After Six Years and 24,000km, the Final Paddle

Six years ago, Dianne Whelan began a 24,000km journey across Canada’s Great Trail. The route combines 487 different walking trails and multiple waterways and is the longest trail in the world. When she reaches Victoria B.C., she will become the first person to complete it. Previously, one man completed all the hiking sections.

The six-year route. Image: @500daysinthewild


A filmmaker by trade, Whelan has been collecting footage of the journey since day one. Along the way, other cinematographers have come to help her film. Friends and family have done sections of the trail with her.

Since speaking to ExplorersWeb in October 2020, she has finished the final hiking section and has now begun the final 370km paddle north from Vancouver and eventually to Victoria, B.C.

She had initially planned to start canoeing from Hope, B.C. down the Fraser River to Vancouver. She had to adapt her route, as the Fraser was “too swollen with snowmelt and debris”. Instead, she continued hiking to Vancouver. Luckily, the Fraser River was not part of the Great Trail. Rather, it was an extra section that she added.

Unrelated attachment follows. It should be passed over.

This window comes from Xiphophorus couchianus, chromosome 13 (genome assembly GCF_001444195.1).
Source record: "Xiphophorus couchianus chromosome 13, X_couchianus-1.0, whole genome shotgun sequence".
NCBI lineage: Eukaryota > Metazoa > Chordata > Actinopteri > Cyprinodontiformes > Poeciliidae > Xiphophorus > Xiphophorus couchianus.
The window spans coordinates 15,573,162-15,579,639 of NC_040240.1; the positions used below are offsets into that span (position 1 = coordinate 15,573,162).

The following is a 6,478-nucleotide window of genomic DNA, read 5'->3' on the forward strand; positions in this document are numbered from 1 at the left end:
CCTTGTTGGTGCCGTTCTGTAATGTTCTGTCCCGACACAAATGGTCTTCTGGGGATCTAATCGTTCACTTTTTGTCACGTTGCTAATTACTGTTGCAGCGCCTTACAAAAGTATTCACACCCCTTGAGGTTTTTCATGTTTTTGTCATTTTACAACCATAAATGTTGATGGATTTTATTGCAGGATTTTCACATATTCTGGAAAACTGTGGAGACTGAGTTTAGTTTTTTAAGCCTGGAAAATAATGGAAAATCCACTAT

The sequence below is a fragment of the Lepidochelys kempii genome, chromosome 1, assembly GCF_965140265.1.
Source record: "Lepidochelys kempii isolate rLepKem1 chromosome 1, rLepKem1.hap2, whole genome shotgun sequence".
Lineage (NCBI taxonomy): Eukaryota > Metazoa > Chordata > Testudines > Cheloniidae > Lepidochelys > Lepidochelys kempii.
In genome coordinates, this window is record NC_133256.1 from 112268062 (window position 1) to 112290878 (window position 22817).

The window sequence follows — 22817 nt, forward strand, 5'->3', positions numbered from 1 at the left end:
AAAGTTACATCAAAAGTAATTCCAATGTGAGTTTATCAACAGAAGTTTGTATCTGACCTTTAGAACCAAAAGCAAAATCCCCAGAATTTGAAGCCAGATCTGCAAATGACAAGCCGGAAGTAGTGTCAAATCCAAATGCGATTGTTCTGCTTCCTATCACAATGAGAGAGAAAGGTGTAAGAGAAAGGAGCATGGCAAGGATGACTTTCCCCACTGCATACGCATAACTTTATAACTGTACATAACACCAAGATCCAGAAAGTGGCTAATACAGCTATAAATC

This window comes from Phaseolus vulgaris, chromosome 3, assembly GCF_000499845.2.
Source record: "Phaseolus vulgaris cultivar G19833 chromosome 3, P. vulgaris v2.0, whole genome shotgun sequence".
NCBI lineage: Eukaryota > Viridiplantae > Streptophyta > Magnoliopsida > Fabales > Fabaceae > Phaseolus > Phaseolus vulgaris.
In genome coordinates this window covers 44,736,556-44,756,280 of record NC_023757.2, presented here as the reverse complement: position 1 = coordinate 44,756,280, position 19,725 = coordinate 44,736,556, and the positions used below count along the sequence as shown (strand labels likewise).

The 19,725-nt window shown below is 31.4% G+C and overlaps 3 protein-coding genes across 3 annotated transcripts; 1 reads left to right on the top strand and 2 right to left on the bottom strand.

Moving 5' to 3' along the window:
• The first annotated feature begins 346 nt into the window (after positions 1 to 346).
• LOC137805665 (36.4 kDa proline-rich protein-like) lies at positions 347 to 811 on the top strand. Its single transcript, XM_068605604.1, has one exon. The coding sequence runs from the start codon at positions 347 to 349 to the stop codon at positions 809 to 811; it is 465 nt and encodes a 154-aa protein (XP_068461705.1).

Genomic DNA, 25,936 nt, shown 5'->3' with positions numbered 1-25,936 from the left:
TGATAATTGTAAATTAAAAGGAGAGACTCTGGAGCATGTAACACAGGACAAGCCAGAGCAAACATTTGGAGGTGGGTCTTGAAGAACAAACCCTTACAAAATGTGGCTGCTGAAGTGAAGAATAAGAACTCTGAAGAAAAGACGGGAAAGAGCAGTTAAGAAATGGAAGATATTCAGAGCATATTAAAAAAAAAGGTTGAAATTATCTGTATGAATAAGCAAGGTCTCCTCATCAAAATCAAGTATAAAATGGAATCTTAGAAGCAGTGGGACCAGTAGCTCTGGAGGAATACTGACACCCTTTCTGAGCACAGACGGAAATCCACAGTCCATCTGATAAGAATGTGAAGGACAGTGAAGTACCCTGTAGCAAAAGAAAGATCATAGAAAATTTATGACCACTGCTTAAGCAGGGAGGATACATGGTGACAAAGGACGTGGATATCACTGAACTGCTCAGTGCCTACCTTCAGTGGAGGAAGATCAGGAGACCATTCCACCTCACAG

Photo: @500daysinthewild


The final 1,000km of hiking started with the biggest climb, 1,524m elevation over Grey Creek Pass. She tackled it in winter, and snow and ice made it a challenge. From here, she hoped that the heavy snow would let her ski and pull a sled. Instead, it had started to melt. So she backtracked to Nelson and paddled to Taghum.

Whelan has paused at various points to film or edit the footage. The key to Whelan’s success has been flexibility. This has been even more crucial since the pandemic. She had to keep track of local restrictions and where COVID cases are high. She tried to pick isolated routes but which also allowed her to resupply.

In April, intermittent sections of gravel destroyed her sled. At the same time, further travel restrictions forced her to stay with her support van until restrictions eased.

Photo: @500daysinthewild


Her outlook has changed over the last six years. “When I left, I had a set schedule,” she says. “By day 10, I had not even completed what I thought I could do in one day. So I lit a small fire and burned [the schedule]. And I stopped measuring my journey by how many kilometres I did in a day. That’s the day I dropped the rabbit suit for the turtle shell…It is not about the fastest way, it is about the most meaningful way.”

Photo: @500daysinthewild